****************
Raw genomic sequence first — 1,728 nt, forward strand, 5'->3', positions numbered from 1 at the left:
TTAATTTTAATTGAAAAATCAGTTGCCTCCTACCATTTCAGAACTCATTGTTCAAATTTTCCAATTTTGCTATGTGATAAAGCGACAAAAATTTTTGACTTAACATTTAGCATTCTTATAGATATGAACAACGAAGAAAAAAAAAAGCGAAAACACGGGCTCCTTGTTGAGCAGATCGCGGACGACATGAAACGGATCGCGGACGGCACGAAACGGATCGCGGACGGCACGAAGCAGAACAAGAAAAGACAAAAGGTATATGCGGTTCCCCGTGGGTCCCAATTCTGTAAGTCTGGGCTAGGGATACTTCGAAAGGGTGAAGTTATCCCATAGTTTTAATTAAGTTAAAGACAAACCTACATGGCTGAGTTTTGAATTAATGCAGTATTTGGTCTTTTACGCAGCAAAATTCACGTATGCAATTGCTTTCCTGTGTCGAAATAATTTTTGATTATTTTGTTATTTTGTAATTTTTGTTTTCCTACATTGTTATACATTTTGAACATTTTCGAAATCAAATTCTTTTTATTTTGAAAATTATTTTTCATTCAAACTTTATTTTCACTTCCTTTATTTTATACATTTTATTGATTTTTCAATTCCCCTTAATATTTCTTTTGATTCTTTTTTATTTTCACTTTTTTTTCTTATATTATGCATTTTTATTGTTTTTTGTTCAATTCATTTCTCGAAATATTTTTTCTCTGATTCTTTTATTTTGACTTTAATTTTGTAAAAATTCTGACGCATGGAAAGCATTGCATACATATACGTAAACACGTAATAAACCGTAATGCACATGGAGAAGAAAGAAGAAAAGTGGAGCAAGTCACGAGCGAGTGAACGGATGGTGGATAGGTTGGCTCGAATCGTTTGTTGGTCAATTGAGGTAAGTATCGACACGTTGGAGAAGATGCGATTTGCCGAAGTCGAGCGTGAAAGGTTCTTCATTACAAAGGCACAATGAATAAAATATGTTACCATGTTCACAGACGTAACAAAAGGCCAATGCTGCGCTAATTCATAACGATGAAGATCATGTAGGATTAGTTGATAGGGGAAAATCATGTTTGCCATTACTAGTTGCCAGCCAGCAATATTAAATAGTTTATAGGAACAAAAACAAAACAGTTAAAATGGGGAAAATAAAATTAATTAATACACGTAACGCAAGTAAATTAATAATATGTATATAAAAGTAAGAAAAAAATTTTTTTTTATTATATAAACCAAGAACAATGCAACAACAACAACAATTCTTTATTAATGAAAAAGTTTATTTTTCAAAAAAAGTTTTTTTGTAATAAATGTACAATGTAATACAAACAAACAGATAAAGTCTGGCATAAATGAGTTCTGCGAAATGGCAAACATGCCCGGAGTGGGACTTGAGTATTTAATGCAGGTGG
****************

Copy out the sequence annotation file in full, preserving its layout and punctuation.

Raw genomic sequence first — 1,728 nt, forward strand, 5'->3', positions numbered from 1 at the left:
TTAATTTTAATTGAAAAATCAGTTGCCTCCTACCATTTCAGAACTCATTGTTCAAATTTTCCAATTTTGCTATGTGATAAAGCGACAAAAATTTTTGACTTAACATTTAGCATTCTTATAGATATGAACAACGAAGAAAAAAAAAAGCGAAAACACGGGCTCCTTGTTGAGCAGATCGCGGACGACATGAAACGGATCGCGGACGGCACGAAACGGATCGCGGACGGCACGAAGCAGAACAAGAAAAGACAAAAGGTATATGCGGTTCCCCGTGGGTCCCAATTCTGTAAGTCTGGGCTAGGGATACTTCGAAAGGGTGAAGTTATCCCATAGTTTTAATTAAGTTAAAGACAAACCTACATGGCTGAGTTTTGAATTAATGCAGTATTTGGTCTTTTACGCAGCAAAATTCACGTATGCAATTGCTTTCCTGTGTCGAAATAATTTTTGATTATTTTGTTATTTTGTAATTTTTGTTTTCCTACATTGTTATACATTTTGAACATTTTCGAAATCAAATTCTTTTTATTTTGAAAATTATTTTTCATTCAAACTTTATTTTCACTTCCTTTATTTTATACATTTTATTGATTTTTCAATTCCCCTTAATATTTCTTTTGATTCTTTTTTATTTTCACTTTTTTTTCTTATATTATGCATTTTTATTGTTTTTTGTTCAATTCATTTCTCGAAATATTTTTTCTCTGATTCTTTTATTTTGACTTTAATTTTGTAAAAATTCTGACGCATGGAAAGCATTGCATACATATACGTAAACACGTAATAAACCGTAATGCACATGGAGAAGAAAGAAGAAAAGTGGAGCAAGTCACGAGCGAGTGAACGGATGGTGGATAGGTTGGCTCGAATCGTTTGTTGGTCAATTGAGGTAAGTATCGACACGTTGGAGAAGATGCGATTTGCCGAAGTCGAGCGTGAAAGGTTCTTCATTACAAAGGCACAATGAATAAAATATGTTACCATGTTCACAGACGTAACAAAAGGCCAATGCTGCGCTAATTCATAACGATGAAGATCATGTAGGATTAGTTGATAGGGGAAAATCATGTTTGCCATTACTAGTTGCCAGCCAGCAATATTAAATAGTTTATAGGAACAAAAACAAAACAGTTAAAATGGGGAAAATAAAATTAATTAATACACGTAACGCAAGTAAATTAATAATATGTATATAAAAGTAAGAAAAAAATTTTTTTTTATTATATAAACCAAGAACAATGCAACAACAACAACAATTCTTTATTAATGAAAAAGTTTATTTTTCAAAAAAAGTTTTTTTGTAATAAATGTACAATGTAATACAAACAAACAGATAAAGTCTGGCATAAATGAGTTCTGCGAAATGGCAAACATGCCCGGAGTGGGACTTGAGTATTTAATGCAGGTGG